An outstanding panel of experienced business development professionals will be featured at the April 23 LMANE Boston lunch program – Preparing Your Attorneys for a Pitch. David Whiteside, Director of Client Growth & Success at CLIENTSFirst Consulting, will lead the panel discussion. A veteran sales professional, David is primarily known for his deep knowledge of business development processes and technologies, such as CRM and competitive intelligence.
For a sneak peek at the program, we asked David what attendees can expect from the panel presentation, and his insights generally on sales processes in the legal profession.
What is your background in business development processes and technologies?
Before joining the consulting world, I spent 30 years in the “vendor” world – 23 years of which were with Thomson Reuters. While with Thomson Reuters, I was part of the Monitor Suite Competitive Intelligence business for 11 years, from its early conception and rollout in 2005 through late 2016 when I joined CLIENTSFirst Consulting. At Thomson Reuters, I was fortunate to meet many of the best competitive intelligence minds in our industry and learn from the best. I am also certified for attorney coaching, and have the Legal Lean Sigma’s Project Management White Belt.
What do you hope attendees will learn from the panel presentation?
The panel will discuss the process from the time a new pitch opportunity presents itself, through the pitch and the follow-up. I am very excited to be working with this panel, as Carolyn, Chris, Elyse and Gina are all very experienced and skilled at the preparation process. The idea for the panel came about during an LMA group discussion where many people wanted to know what best practices work in other firms for pitch preparation. We want attendees to come away with ideas they can put into action right away at their firms.
In your experience, what are the toughest challenges in coaching attorneys to make, in essence, sales pitches for legal work?
Lawyers often feel their expertise of the legal matter is all that is needed. They like to explain to the client how good the firm is and what smart, well-educated attorneys they are, and that is all that is needed for a great pitch. Fortunately, this trend is changing. Being a good firm and having smart lawyers is just the ante to the game, as the client knows they are good lawyers and have most likely credentialed them before meeting with them. The pitch process needs to go another couple levels of fully understanding the client's issue to differentiating why this attorney and this firm are a better choice than all the other smart lawyers and well-heeled firms in town. A pitch should include concrete examples of how the law firm has solved similar problems for other clients. They also want to know “how” you do the work, such as the communication style and process, project management methodology, staffing models, outsourcing partnerships, firm-specific tools and platforms for client use, and any number of true differentiators that are part of the process of becoming a trusted advisor.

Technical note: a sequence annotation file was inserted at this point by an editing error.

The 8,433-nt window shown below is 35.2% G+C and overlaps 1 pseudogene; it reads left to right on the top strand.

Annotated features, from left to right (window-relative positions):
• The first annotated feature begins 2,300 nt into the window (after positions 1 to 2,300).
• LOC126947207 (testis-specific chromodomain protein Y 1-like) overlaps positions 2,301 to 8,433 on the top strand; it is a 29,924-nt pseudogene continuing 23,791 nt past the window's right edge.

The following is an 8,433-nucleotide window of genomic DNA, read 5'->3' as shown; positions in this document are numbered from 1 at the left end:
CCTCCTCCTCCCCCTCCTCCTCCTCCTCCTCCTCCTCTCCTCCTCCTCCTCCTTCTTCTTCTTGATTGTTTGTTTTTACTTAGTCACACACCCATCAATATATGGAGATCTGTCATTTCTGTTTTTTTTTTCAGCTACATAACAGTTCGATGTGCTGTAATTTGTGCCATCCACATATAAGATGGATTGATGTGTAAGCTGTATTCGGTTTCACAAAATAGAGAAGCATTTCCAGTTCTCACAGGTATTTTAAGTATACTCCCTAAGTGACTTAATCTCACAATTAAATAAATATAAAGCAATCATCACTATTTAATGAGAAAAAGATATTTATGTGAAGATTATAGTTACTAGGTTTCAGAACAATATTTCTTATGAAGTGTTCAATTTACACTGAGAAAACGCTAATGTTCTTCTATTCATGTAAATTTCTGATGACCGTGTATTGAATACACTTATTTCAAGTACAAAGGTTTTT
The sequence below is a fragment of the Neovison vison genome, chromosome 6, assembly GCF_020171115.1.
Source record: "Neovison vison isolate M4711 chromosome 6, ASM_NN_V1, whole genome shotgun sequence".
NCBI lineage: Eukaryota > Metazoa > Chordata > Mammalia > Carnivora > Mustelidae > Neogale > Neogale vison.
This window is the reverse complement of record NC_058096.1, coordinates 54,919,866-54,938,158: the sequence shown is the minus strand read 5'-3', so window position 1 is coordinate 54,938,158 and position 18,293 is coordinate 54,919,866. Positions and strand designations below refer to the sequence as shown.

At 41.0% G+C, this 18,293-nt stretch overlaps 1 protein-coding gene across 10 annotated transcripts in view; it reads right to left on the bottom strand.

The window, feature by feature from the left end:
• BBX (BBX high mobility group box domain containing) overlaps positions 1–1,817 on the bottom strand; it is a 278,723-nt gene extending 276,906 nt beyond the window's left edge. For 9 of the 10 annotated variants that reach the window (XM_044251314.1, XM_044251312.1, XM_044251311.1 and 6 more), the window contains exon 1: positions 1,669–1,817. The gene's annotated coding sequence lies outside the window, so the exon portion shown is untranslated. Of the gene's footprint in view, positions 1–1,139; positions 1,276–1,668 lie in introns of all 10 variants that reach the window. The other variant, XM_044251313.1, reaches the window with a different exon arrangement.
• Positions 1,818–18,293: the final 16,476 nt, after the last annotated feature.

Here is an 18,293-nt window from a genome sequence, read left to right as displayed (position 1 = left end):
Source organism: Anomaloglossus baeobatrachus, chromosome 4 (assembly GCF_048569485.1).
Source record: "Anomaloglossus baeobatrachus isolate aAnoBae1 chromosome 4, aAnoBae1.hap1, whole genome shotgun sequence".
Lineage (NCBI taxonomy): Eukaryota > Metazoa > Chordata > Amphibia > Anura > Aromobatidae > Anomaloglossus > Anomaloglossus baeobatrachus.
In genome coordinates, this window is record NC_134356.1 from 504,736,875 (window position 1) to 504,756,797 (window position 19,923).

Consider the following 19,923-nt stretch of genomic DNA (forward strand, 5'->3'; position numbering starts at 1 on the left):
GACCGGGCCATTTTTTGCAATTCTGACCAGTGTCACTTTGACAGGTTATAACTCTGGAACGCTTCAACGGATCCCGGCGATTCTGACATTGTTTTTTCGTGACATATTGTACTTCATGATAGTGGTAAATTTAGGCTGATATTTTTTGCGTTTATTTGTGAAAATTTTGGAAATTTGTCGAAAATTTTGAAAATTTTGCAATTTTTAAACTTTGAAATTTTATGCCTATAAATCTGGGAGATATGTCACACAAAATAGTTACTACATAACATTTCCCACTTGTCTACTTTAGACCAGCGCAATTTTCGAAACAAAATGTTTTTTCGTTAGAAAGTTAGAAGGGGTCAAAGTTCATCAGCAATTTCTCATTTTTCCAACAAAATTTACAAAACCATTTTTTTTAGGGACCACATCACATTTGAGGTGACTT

Is "sales" the same as "business development," or are there differences between the two activities?
Great question! To me, the real question is how did some words get accepted into the legal vernacular, while others are verboten? Historically, “sales” has a bad used-car-type connotation across many industries. I do think the legal industry is softening to the term “sales” more every day as the use of non-lawyers and non-practicing lawyers in sales roles is growing. I think "business development" is just a softer way to say "sales" in most firms. One interesting aspect of professional services, and in particular legal, is the “salesperson” and the “product” is one in the same. A law firm has two assets that make or break the firm: The specific experience of the attorneys performing work, and the relationships they have with clients. Interestingly, few firms can produce an inventory of their product, namely, lawyer experience, and few can produce a relationship map of which attorneys know which clients. Often a law firm can’t respond to an RFP asking for a list of particular work experience without going lawyer-to- lawyer. Basically, the sales or business development function is handicapped from the start due to lack of good data. A lot of attorneys are just uncomfortable thinking of themselves and their work as “the product” and selling it. The real goal of pitch preparation and coaching is to make every attorney feel they have the best product to sell.